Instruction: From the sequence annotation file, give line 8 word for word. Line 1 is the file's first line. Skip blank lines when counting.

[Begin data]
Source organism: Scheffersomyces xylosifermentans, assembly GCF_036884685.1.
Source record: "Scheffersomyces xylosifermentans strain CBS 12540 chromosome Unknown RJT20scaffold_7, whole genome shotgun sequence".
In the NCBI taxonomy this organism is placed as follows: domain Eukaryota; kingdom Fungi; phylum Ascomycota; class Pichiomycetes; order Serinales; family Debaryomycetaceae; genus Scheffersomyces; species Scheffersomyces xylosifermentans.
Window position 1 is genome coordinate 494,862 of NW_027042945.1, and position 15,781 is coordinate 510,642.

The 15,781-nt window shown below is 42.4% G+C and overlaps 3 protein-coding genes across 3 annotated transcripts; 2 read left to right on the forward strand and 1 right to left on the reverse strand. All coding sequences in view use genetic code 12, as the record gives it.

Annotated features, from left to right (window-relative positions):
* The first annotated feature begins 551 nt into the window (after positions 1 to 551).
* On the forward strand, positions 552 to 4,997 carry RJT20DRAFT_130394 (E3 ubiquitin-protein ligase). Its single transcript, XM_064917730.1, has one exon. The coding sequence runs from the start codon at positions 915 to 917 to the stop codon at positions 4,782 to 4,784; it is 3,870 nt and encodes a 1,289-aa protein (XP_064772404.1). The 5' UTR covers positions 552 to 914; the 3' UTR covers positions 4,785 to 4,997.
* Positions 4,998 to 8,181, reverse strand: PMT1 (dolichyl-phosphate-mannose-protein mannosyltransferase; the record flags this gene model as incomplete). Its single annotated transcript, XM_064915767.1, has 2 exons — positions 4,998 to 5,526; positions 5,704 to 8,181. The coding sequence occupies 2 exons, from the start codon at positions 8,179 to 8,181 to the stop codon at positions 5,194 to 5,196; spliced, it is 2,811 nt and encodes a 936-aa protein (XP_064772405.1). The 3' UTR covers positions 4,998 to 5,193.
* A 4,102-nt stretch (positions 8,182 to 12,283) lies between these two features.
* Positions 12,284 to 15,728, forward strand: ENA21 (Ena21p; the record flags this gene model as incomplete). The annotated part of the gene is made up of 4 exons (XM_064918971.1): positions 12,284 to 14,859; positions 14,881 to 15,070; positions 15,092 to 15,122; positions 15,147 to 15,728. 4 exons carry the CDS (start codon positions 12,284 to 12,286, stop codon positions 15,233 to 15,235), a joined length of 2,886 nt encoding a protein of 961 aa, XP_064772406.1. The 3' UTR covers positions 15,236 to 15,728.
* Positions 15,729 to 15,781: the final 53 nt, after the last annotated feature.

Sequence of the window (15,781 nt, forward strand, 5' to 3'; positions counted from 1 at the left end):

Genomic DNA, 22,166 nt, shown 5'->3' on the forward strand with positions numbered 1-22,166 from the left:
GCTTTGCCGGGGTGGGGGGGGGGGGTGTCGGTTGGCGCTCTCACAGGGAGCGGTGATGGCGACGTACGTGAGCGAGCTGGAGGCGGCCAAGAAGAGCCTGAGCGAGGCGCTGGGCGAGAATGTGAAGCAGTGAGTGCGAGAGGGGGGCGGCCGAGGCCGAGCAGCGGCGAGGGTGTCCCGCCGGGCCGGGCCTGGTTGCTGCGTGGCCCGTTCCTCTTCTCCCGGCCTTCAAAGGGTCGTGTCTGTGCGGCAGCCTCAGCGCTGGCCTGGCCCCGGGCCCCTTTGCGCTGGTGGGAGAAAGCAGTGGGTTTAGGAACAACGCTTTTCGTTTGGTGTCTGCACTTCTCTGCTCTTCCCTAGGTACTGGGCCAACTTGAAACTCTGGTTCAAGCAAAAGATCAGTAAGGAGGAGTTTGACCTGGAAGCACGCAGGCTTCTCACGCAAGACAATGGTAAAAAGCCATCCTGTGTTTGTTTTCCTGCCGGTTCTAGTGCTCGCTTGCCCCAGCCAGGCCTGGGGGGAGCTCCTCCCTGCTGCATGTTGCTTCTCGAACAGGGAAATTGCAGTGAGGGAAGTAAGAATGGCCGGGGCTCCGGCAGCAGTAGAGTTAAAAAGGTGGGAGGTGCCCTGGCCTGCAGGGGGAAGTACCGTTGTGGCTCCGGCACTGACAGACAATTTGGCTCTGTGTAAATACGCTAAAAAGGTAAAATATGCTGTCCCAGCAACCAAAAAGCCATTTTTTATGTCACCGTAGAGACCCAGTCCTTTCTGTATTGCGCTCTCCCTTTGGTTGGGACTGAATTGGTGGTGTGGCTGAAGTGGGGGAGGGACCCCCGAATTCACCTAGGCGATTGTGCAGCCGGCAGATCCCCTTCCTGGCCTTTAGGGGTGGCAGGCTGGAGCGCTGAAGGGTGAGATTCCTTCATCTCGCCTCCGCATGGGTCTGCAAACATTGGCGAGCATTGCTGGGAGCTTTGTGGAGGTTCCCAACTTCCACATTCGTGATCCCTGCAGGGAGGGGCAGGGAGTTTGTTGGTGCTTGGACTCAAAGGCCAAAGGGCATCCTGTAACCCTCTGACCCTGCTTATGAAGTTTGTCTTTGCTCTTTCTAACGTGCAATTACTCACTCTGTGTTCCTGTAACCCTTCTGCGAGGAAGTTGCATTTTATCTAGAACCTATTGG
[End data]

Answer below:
* On the forward strand, positions 552 to 4,997 carry RJT20DRAFT_130394 (E3 ubiquitin-protein ligase). Its single transcript, XM_064917730.1, has one exon. The coding sequence runs from the start codon at positions 915 to 917 to the stop codon at positions 4,782 to 4,784; it is 3,870 nt and encodes a 1,289-aa protein (XP_064772404.1). The 5' UTR covers positions 552 to 914; the 3' UTR covers positions 4,785 to 4,997.